• Performance by an Actor in a Supporting Role: Matt Damon, Invictus; Woody Harrelson, The Messenger; Christopher Plummer, The Last Station; Stanley Tucci, The Lovely Bones; and Christoph Waltz, Inglourious Basterds.

    Christoph Waltz is going to win. He’s swept the season and everyone who’s seen the movie (a category which I’m still waiting to join – please Netflix, send me a copy!) says he’s fantastic. Interestingly, I have not seen any of these performances and last year, this was the one category in which I saw every performance. Although, last year two of the nominees were from the same movie, so that made it a little easier.

  • Performance by an Actress in a Supporting Role: Penelope Cruz, Nine; Vera Farmiga, Up in the Air; Maggie Gyllenhaal, Crazy Heart; Anna Kendrick, Up in the Air; and Mo’Nique, Precious.

    Maggie Gyllenhaal was a bit of a surprise since she hasn’t been nominated for the major awards yet this season, but having seen Crazy Heart I can say that the nomination is certainly deserved. I think, however, that Mo’Nique will win. Like the actors in the previous categories, she’s swept the award season so this is likely to be the cherry on top.

  • Best Adapted Screenplay: Neill Blomkamp and Terri Tatchell, District 9; Nick Hornby, An Education; Jesse Armstrong, Simon Blackwell, Armando Iannucci and Tony Roche, In the Loop; Geoffrey Fletcher, Precious; and Jason Reitman and Sheldon Turner, Up in the Air.

    Up in the Air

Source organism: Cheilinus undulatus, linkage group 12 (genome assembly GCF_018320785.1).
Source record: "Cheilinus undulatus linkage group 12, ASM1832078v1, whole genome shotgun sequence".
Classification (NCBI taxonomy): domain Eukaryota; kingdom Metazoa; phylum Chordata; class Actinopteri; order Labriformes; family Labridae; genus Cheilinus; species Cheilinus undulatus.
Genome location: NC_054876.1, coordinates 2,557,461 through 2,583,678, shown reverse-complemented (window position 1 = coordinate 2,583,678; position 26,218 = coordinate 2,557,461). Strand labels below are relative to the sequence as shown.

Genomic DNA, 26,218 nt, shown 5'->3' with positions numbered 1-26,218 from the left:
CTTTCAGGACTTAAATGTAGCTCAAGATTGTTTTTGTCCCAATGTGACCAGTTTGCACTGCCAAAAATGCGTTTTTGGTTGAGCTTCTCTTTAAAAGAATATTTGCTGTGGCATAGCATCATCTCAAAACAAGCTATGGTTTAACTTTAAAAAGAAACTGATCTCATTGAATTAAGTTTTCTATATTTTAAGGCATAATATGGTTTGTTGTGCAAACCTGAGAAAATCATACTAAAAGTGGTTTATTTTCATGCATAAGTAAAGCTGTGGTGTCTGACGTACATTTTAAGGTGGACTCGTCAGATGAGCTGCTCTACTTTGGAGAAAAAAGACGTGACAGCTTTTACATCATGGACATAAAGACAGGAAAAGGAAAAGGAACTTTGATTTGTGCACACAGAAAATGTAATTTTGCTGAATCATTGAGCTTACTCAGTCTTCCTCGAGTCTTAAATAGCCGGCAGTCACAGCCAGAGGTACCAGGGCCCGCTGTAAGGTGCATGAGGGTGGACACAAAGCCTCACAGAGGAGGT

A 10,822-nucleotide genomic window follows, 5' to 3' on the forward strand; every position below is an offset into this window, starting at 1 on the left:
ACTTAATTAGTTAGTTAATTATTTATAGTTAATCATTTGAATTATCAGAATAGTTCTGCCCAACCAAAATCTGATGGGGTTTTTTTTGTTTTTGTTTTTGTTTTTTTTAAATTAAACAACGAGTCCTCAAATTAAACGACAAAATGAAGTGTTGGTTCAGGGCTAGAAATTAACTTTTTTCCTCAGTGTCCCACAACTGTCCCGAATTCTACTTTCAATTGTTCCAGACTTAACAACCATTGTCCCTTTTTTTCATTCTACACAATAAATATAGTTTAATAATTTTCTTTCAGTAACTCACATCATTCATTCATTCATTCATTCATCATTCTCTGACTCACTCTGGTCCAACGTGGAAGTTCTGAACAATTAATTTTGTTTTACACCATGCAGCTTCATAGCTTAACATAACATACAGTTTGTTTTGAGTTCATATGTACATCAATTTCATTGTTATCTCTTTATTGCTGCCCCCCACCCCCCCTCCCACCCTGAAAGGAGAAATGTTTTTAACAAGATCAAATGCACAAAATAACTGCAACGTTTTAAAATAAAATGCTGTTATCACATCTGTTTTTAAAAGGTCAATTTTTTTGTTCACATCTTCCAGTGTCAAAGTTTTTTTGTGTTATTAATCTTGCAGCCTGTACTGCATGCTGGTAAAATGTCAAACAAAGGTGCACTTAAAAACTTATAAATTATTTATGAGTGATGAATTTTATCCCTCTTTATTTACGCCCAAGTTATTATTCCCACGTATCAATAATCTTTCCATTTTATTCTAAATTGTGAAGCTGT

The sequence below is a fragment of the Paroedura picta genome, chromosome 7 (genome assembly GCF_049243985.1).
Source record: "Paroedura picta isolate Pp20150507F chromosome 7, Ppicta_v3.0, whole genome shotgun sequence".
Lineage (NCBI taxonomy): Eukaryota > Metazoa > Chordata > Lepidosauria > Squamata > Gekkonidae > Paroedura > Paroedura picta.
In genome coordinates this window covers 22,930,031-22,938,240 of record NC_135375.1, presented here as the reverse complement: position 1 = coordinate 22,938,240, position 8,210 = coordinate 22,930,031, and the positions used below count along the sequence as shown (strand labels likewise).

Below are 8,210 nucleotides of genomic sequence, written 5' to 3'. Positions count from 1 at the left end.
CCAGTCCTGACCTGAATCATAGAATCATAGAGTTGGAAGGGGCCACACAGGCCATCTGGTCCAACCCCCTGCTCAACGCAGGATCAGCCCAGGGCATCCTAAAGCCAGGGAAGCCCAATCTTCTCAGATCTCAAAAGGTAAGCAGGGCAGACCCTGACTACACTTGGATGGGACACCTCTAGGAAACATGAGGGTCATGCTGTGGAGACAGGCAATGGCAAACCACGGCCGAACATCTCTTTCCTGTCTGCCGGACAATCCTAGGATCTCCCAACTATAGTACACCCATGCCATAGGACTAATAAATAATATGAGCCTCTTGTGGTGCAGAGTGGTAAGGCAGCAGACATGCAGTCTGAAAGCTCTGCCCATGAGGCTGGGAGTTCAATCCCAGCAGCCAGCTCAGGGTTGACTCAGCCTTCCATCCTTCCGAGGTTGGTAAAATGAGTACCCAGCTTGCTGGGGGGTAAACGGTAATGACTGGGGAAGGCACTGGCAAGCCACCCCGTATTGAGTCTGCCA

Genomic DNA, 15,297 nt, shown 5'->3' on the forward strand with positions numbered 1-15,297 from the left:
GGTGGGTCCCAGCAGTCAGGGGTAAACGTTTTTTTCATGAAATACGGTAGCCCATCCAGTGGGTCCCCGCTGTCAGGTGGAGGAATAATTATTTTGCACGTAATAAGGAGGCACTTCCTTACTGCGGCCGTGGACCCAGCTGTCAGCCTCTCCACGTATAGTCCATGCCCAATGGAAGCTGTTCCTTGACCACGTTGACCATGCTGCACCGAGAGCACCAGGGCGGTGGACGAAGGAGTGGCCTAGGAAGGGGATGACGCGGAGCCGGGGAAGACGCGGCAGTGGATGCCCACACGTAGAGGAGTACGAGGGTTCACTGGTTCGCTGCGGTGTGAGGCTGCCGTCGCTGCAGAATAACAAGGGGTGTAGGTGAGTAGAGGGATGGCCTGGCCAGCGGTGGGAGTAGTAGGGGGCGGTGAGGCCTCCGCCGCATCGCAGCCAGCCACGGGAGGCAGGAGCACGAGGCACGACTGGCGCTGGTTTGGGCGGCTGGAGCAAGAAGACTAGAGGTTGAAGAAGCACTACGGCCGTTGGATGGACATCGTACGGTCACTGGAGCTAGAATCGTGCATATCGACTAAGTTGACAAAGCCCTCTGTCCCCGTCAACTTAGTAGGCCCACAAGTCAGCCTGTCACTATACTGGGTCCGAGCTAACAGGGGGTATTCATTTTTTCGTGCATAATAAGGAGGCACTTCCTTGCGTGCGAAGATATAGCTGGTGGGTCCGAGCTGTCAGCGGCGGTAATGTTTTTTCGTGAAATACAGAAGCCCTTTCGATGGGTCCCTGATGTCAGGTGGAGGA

will win. Though not a 100% foregone conclusion, based on their performance at other award shows, good money has them winning. (Also, it was a fantastic script.) I haven’t seen any of the other movies, but In the Loop is patiently waiting for me at home so look for a review next week.

  • Best Original Screenplay: Mark Boal, The Hurt Locker; Quentin Tarantino, Inglourious Basterds; Alessandro Camon and Oren Moverman, The Messenger; Joel Coen and Ethan Coen, A Serious Man; and Bob Peterson and Pete Docter, Up.

    My first reaction was that Q would win this, but he’s only won the Critics Choice award so far. At the Globes, the writing honor isn’t divided between original and adapted and Jason Reitman and Sheldon Turner took home that award. Q isn’t even nominated for a WGA Award, which are to be handed out on February 20. While only writers are allowed to vote for writers during the nomination process, everyone can vote in every category to determine the winner. Still, you can look to the WGA Awards for a clue as to how the Academy vote will go. Notice that only The Hurt Locker and A Serious Man are on the Academy’s and WGA’s list so get ready for one of them to win. The Coen brothers have won this award before and could very likely repeat here. Of all the awards so far, this is probably the most enigmatic.

  • Best Song: Almost There, The Princess and the Frog; Down in New Orleans, The Princess and the Frog; Loin de Paname, Paris 36; Take it All, Nine; and The Weary Kind, Crazy Heart.